Since I’m not a car painting pro, I couldn’t answer a question raised by one of our body prep guys regarding complete prime vs. spot prime. There are two scenarios: a typical metal car and a fiberglass car. First, the ’74 Corvette we’re doing a complete paint job on. It will be same color, the body was completely sanded down with 600, some glass patch work and chip repair was done, etc. Otherwise, the existing paint was in pretty good shape. The painter chose to prime the entire car which, of course, required re-sanding the car over again. The body man said that was a waste of time and material when we could have just primed the areas that were patched/repaired. I did some web research and there doesn’t seem to be much consensus on what’s right or wrong. Is this issue a matter of painter’s discretion, past training, etc., or is there really a best practice? The second case would be a typical sheetmetal car. I understand about existing paint condition, crazing, bare metal areas, etc. We’re also working on a ’65 Mustang. There is a lot of filler, uneven surfaces, etc. It would seem to make sense to completely prime this one. In another case, we’re about to repaint a DS21 Citroën
The second case would be a typical sheetmetal car. I understand about existing paint condition, crazing, bare metal areas, etc. We’re also working on a ’65 Mustang. There is a lot of filler, uneven surfaces, etc. It would seem to make sense to completely prime this one. In another case, we’re about to repaint a DS21 Citroën. This one will go from white to medium blue. Other than rust repair here and there, the paint is in great shape, although block sanding shows some panel unevenness so there will be spotty filler here and there. Does complete prime make sense in a case such as this? As for paint, we’re using waterborne base, solvent clear.
Question asked by Bill Carlton, South Bay Body Shop, Redwood City, Calif.
Repriming the entire Corvette is a good idea as it’s going to be a complete paint job. The areas that were patched, of course, will get a thicker coat of primer than the rest of the car. It depends on how straight you want the vehicle as Corvettes are notoriously wavy. I would want any complete to be completely epoxy sealed and then thick fill primed with extra coats on the repaired areas. Then, the whole key is to guide coat the body and block it out very straight with some 220, guide coat again, then go to 320 then 400. It’s then ready to epoxy seal and paint. If you didn’t prime and guide coat the entire car, you would invariably miss some small rock chips and not have enough material to block it as straight as possible. It also depends on whether budget is the biggest factor. If budget is a problem, by all means just spot prime the repaired areas, block out, seal and paint. Just make sure the customer knows that whatever his budget is reflects the final outcome of his vehicle. Most people want a 10-point show car paint job for $5,000. My biggest concern with Corvettes is the body work being done right. If you do it right, you won’t have any comebacks from it failing.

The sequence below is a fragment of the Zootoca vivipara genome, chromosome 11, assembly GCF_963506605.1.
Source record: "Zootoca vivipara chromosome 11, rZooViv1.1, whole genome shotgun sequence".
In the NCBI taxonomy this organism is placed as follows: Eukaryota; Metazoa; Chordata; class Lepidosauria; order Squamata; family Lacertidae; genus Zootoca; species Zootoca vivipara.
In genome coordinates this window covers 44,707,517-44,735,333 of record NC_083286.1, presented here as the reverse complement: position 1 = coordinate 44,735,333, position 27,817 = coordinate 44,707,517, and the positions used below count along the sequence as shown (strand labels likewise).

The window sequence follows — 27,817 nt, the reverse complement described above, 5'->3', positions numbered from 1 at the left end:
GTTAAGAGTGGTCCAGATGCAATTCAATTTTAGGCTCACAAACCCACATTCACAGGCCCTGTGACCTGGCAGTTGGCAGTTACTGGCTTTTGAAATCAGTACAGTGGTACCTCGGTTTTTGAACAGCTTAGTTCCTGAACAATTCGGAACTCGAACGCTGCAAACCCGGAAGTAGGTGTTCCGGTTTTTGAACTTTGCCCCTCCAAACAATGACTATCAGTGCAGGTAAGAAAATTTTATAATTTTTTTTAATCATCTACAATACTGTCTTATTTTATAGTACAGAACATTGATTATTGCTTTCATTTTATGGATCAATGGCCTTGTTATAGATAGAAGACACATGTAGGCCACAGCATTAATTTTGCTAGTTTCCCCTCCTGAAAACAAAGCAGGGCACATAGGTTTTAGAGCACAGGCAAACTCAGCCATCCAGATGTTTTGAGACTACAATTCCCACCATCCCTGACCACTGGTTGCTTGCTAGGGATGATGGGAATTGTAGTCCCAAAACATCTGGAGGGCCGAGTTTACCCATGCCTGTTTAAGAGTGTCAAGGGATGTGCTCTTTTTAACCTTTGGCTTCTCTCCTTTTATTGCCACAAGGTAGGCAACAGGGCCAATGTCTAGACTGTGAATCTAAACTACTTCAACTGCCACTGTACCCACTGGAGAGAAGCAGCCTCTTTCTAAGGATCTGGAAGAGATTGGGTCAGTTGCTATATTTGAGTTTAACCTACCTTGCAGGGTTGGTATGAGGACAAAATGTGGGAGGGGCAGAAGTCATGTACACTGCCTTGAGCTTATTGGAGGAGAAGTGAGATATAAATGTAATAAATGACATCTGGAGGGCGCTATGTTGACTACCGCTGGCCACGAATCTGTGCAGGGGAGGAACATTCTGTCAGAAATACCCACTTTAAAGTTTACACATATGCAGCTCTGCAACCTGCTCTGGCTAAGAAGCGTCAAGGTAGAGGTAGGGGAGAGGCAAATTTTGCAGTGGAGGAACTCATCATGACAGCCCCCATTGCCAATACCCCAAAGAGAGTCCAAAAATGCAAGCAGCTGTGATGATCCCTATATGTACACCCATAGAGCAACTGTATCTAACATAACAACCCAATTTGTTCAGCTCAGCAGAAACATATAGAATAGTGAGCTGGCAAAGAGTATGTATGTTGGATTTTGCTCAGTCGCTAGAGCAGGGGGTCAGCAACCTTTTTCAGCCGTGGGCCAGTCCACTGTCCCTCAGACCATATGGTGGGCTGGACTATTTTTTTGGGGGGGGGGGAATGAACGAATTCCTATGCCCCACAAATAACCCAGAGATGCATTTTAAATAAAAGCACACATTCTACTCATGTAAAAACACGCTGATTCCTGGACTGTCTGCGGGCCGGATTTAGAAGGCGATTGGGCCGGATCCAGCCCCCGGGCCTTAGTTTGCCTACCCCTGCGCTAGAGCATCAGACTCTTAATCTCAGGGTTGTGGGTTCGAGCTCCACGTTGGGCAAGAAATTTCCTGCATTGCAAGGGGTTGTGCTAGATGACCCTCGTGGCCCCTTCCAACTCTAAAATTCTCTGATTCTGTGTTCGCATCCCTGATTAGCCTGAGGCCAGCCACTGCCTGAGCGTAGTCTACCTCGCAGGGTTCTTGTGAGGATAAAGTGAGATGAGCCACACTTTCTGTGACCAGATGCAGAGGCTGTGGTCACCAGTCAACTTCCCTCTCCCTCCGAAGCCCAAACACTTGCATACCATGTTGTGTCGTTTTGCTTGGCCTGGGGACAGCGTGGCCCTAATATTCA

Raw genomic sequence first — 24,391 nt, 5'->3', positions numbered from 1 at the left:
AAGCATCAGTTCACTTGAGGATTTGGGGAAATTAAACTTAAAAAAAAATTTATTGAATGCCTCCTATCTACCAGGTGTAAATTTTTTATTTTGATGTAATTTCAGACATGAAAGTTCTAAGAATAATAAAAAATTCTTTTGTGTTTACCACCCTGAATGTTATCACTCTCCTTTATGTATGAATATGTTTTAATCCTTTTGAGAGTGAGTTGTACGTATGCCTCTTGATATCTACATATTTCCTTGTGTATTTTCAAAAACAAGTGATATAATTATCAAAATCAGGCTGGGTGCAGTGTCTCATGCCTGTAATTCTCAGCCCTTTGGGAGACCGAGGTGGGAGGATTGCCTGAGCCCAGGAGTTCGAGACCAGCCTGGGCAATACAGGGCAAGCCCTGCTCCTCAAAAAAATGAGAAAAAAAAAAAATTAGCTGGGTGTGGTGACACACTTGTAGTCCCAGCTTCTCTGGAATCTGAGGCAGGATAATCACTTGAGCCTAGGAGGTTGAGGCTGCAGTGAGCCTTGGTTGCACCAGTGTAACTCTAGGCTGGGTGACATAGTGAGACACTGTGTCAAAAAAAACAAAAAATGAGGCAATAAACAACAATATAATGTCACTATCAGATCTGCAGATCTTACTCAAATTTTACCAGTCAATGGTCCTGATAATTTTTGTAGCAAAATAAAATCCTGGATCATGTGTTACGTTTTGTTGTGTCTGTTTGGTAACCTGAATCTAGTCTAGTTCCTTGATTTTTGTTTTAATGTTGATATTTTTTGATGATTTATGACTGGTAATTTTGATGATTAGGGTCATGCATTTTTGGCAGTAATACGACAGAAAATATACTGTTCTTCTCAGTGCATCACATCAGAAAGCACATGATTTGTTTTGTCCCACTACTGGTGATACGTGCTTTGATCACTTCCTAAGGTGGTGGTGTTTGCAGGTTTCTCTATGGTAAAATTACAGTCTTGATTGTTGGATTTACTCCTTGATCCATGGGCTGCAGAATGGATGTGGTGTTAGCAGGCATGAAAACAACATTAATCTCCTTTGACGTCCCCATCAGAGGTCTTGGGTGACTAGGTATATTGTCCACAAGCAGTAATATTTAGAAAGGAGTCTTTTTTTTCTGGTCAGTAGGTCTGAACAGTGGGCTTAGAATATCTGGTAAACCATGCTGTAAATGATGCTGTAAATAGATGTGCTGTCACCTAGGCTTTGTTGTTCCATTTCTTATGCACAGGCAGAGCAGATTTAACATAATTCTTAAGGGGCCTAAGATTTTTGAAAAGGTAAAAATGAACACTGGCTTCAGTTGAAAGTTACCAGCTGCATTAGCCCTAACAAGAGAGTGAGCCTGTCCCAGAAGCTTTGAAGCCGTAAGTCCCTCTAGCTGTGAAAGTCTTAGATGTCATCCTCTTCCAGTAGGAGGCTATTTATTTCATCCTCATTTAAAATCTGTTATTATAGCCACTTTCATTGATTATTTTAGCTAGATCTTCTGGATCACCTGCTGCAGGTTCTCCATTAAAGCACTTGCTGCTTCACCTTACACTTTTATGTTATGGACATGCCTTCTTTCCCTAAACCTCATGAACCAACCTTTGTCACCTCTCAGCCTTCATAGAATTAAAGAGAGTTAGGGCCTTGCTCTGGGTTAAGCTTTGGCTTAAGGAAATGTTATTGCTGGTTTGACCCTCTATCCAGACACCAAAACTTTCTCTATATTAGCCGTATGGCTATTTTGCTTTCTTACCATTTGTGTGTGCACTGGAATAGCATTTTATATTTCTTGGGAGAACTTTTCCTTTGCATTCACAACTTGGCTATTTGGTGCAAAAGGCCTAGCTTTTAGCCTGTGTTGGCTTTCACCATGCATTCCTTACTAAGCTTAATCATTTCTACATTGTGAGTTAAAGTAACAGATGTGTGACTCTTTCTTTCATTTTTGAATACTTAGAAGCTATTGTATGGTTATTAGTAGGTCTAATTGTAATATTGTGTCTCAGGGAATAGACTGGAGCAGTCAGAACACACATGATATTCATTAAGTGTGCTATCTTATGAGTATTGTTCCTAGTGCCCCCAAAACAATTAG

To address the other cars, people have no comprehension of the cost of what you’re doing. Completes are big losers most times, and materials and labor are mind-bending. You have to make sure that the customer knows all the steps and, when you find surprises, they have to know immediately that renegotiation is required. I like telling people that you cover all the materials and give them a ballpark price, and It could go up from there. They need to look at the invoices for paint and materials If you pay, or tell them what you need and have them go pay for it and deliver the materials. There are so many variables involved. The bottom line is you want to do a great job so the customer always comes in and says, ‘Wow! This looks awesome!’ and refers you to all his friends. You always have to balance the budget with quality and your reputation…if you’re trying to build up your reputation. I would rather put in the extra hard work – because that’s how you develop a top-notch reputation.
Some cars and people you can’t make happy no matter what, but you should at least try. Once you get on top of the heap and have your work in magazines and run a clean shop, you’re way ahead. But sometimes you have to work within a budget and you just can’t perform miracles and you have to make a profit. Go to a lot of good hot rod and other top-notch shops, and if they’re human they’ll be glad to pass on some advice as to how they got on top of the heap.